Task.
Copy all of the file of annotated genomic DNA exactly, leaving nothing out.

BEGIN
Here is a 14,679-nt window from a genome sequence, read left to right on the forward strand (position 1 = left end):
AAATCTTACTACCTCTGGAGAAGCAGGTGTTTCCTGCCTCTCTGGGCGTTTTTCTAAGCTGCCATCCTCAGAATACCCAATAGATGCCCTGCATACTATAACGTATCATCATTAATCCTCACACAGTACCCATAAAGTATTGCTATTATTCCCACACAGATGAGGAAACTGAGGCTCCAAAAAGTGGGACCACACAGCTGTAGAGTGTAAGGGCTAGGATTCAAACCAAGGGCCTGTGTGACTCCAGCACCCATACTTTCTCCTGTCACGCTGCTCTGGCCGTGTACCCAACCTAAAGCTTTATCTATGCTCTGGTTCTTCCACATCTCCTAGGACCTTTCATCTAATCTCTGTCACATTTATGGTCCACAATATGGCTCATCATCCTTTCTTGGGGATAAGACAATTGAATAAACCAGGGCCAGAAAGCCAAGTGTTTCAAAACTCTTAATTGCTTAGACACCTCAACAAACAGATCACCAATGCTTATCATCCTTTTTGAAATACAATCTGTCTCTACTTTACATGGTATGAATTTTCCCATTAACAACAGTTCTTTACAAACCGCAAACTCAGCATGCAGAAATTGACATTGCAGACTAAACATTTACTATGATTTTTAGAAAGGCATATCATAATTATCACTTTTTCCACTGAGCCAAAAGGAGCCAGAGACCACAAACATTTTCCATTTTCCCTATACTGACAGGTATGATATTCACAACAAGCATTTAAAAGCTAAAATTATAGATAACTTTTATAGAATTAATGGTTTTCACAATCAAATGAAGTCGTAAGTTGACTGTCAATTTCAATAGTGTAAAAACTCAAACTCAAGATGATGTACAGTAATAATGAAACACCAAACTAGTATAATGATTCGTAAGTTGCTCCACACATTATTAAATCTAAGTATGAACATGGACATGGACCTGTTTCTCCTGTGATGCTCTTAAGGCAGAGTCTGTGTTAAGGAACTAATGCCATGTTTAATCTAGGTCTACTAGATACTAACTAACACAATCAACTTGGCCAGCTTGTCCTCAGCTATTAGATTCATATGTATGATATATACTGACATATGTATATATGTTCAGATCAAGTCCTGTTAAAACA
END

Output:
Here is a 14,679-nt window from a genome sequence, read left to right on the forward strand (position 1 = left end):
AAATCTTACTACCTCTGGAGAAGCAGGTGTTTCCTGCCTCTCTGGGCGTTTTTCTAAGCTGCCATCCTCAGAATACCCAATAGATGCCCTGCATACTATAACGTATCATCATTAATCCTCACACAGTACCCATAAAGTATTGCTATTATTCCCACACAGATGAGGAAACTGAGGCTCCAAAAAGTGGGACCACACAGCTGTAGAGTGTAAGGGCTAGGATTCAAACCAAGGGCCTGTGTGACTCCAGCACCCATACTTTCTCCTGTCACGCTGCTCTGGCCGTGTACCCAACCTAAAGCTTTATCTATGCTCTGGTTCTTCCACATCTCCTAGGACCTTTCATCTAATCTCTGTCACATTTATGGTCCACAATATGGCTCATCATCCTTTCTTGGGGATAAGACAATTGAATAAACCAGGGCCAGAAAGCCAAGTGTTTCAAAACTCTTAATTGCTTAGACACCTCAACAAACAGATCACCAATGCTTATCATCCTTTTTGAAATACAATCTGTCTCTACTTTACATGGTATGAATTTTCCCATTAACAACAGTTCTTTACAAACCGCAAACTCAGCATGCAGAAATTGACATTGCAGACTAAACATTTACTATGATTTTTAGAAAGGCATATCATAATTATCACTTTTTCCACTGAGCCAAAAGGAGCCAGAGACCACAAACATTTTCCATTTTCCCTATACTGACAGGTATGATATTCACAACAAGCATTTAAAAGCTAAAATTATAGATAACTTTTATAGAATTAATGGTTTTCACAATCAAATGAAGTCGTAAGTTGACTGTCAATTTCAATAGTGTAAAAACTCAAACTCAAGATGATGTACAGTAATAATGAAACACCAAACTAGTATAATGATTCGTAAGTTGCTCCACACATTATTAAATCTAAGTATGAACATGGACATGGACCTGTTTCTCCTGTGATGCTCTTAAGGCAGAGTCTGTGTTAAGGAACTAATGCCATGTTTAATCTAGGTCTACTAGATACTAACTAACACAATCAACTTGGCCAGCTTGTCCTCAGCTATTAGATTCATATGTATGATATATACTGACATATGTATATATGTTCAGATCAAGTCCTGTTAAAACA